I’ll go ahead and say that if you don’t care if your kids play a game like Saints Row IV or Call of Duty: Black Ops III for whatever reason, that’s perfectly fine. I know that I sounded kinda mean above, but I’m not trying to judge parents on their parenting style. I just have a great deal of experience with various types of children (and hellspawn) and have seen a wide array of types of parents and kids.

However, what I will not stand for is parents getting upset that their children are playing games they don’t approve of, yet allowing them to play them anyway; and you shouldn’t either. What parents need to remember is that they hold the keys to the city of video games. Parents have the power to pull the plug at any point and be accountable for what their children are being exposed to.

Parental Tactics For The M-Rated War

Parents; if you don’t want your kids to play Grand Theft Auto V because of the violence, or Mass Effect because of the sex with aliens, don’t buy it for them.

If they get someone to buy it for them, throw it away and get rid of their game system.

If they are going over to a friend’s or family member’s house to play it, stop letting them visit unsupervised.

If someone buys a game you don’t approve of as a gift for your kid, give it back. If they won’t accept it, sell it or throw it away.

Be the authority on what they play if you want to have a say in the matter. You will have to be the bad guy sometimes, and that’s okay. You aren’t your kid’s friend, you’re their parent.

Most importantly, always look up the games that your kids want to play. The ESRB and PEGI both have websites that are great for getting an idea of what to expect, and I’ll include the links below.

ESRB.org

PEGI.info

Do you have any tips for parents trying to be informed about games? Anything else you’d like to add? Any stories you’d like to share? Let me know in the comments.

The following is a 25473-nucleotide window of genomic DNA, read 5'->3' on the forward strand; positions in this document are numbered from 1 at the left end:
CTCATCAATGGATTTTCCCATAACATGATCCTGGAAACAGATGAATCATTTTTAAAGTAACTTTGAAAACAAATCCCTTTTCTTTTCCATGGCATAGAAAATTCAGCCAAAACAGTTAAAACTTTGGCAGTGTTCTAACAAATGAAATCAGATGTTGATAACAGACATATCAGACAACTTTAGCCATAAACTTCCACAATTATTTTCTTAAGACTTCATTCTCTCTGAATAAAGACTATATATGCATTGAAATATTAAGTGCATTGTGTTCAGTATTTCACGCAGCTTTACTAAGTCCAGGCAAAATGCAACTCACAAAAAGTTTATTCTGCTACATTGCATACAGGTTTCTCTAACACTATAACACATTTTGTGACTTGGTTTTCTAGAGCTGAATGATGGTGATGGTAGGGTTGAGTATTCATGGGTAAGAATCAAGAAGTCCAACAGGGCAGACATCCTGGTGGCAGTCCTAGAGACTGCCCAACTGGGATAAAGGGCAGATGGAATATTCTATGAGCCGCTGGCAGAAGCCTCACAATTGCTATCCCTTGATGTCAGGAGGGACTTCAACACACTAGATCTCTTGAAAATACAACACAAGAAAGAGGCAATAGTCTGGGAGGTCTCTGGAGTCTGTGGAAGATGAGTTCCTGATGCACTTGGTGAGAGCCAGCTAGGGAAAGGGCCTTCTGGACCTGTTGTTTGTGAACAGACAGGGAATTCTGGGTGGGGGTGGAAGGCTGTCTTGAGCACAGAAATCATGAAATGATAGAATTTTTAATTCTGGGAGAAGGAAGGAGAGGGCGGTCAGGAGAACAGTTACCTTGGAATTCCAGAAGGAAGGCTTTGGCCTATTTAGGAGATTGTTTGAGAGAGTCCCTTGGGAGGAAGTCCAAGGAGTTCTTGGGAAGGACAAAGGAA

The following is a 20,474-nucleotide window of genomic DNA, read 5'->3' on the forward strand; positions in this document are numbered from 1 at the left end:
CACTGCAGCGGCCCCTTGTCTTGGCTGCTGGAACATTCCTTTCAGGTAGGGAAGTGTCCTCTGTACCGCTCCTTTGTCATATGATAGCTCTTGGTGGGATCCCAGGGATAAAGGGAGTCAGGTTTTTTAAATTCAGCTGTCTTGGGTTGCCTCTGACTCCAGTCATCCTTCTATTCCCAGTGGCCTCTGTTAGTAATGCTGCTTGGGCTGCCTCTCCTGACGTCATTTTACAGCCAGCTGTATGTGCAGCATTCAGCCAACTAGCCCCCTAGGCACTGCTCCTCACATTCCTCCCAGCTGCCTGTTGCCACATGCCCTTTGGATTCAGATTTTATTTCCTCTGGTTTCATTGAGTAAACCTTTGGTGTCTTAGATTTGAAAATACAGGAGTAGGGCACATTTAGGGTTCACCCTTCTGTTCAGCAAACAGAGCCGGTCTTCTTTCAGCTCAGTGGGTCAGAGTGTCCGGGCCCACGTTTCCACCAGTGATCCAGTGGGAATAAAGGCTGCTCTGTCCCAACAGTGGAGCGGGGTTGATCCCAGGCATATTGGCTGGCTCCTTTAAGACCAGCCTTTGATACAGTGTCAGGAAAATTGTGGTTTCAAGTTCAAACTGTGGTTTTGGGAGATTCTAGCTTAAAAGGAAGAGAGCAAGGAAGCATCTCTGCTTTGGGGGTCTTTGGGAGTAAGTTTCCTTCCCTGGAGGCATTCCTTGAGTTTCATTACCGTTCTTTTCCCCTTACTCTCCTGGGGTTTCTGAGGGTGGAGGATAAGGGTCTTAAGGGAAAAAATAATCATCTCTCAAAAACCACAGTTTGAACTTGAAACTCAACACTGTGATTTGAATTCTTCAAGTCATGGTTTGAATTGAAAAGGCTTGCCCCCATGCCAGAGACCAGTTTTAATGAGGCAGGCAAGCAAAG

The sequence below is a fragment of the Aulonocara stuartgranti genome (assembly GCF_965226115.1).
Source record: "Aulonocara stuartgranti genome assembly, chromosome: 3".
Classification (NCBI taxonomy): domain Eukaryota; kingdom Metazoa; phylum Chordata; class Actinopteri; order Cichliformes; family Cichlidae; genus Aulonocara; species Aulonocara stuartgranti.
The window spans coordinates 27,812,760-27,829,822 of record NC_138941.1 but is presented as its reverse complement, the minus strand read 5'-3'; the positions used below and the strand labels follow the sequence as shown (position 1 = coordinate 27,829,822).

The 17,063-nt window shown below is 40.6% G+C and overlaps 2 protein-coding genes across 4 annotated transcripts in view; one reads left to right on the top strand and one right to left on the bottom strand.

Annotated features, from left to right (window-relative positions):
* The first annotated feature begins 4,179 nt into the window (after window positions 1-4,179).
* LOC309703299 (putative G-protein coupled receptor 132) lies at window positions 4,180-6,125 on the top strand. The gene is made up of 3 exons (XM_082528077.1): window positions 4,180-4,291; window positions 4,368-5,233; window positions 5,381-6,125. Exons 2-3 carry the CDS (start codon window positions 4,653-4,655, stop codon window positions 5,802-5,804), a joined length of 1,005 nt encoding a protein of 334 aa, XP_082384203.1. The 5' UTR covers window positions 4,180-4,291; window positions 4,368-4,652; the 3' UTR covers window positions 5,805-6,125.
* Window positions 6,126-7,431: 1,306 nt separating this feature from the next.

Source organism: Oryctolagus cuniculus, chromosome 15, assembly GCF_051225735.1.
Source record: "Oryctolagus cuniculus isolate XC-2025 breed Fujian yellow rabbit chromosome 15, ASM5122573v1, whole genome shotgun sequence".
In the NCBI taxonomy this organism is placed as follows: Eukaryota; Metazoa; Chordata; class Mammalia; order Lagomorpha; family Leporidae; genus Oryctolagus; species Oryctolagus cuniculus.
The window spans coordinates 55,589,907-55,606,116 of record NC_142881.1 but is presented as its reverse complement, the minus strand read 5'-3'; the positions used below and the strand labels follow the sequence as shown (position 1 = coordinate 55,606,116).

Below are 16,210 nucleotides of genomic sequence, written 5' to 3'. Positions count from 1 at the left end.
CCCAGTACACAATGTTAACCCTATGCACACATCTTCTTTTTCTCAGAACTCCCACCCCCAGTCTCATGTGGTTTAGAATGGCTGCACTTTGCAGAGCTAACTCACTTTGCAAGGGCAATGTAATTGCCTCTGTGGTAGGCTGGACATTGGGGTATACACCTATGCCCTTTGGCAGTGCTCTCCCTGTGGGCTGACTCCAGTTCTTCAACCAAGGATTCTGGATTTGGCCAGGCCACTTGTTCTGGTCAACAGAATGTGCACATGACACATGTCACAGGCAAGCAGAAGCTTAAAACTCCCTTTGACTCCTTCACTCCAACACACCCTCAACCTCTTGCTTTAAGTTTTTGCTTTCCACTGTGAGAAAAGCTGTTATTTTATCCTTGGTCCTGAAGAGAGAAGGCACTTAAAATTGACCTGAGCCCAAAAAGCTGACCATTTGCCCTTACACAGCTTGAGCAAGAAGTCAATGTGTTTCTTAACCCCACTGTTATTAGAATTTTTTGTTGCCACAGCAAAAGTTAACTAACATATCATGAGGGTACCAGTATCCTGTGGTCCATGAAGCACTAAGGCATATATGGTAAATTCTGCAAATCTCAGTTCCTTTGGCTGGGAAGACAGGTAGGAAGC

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14 thoughts on “Parents And Children: The M-Rated War

  1. As a parent, I’m not sure I fall in your first bucket or not. My 11 year old son is the only one of my kids that really cares about games and while I have allowed him to play certain M-rated games, like the Halo games pre-5, I don’t allow him to play games I feel he isn’t ready for, like Gears, GTA, or Assassin’s Creed.

    I do always find it interesting when I am in a game store and I watch a parent allow their kid to get a game I know is probably inappropriate for their age bracket and when educated by a salesperson they are either apathetic or completely aghast. I would have thought that my generation would be smarter about these things as we’ve grown up with video games our whole life but it seems that ignorance still runs rampant for many parents.

    Liked by 2 people

    1. I’d say you’d definitely be in the first category honestly. It sounds like you are conscious of what your son plays, which is good in my opinion.

      I think there’s a definite culture difference with our generation when it comes to parenting, especially among the younger parents. It seems like many of the parents my age and younger want to be their kid’s friends, allowing them to do what they want because they want their children to like them.

      Like

  2. From a parenting standpoint, I intend to follow the same route my parents took: research the game and determine if my child is MATURE enough (not old enough) to handle it. Parents know their kids best of all and should be willing to make those decision. I played Mortal Kombat 3 when a little underage, but I appreciate that my parents checked it out beforehand and decided that I was mature enough to not rip out anyone’s spine.

    Liked by 1 person

    1. I tell you what… I was ripping out people’s spines by time I was barely in diapers! Just kidding. I haven’t murdered anyone yet.

      In all seriousness, that’s probably the best approach to the situation. People often look at age as the only determining factor, but some people are more or less mature than others at similar ages. It’s best to take a case-by-case approach.

      Liked by 1 person

  3. I worked at Best Buy, a couple years ago.This was when Call of Duty: Black Ops released which was in 2010, I remember a parent asked me if they can buy both BO and Red Dead Redemption for their child, and I ended up saying yes because I didn’t want to disappoint the child but I regretted it. I’m not sure what that makes me, lol.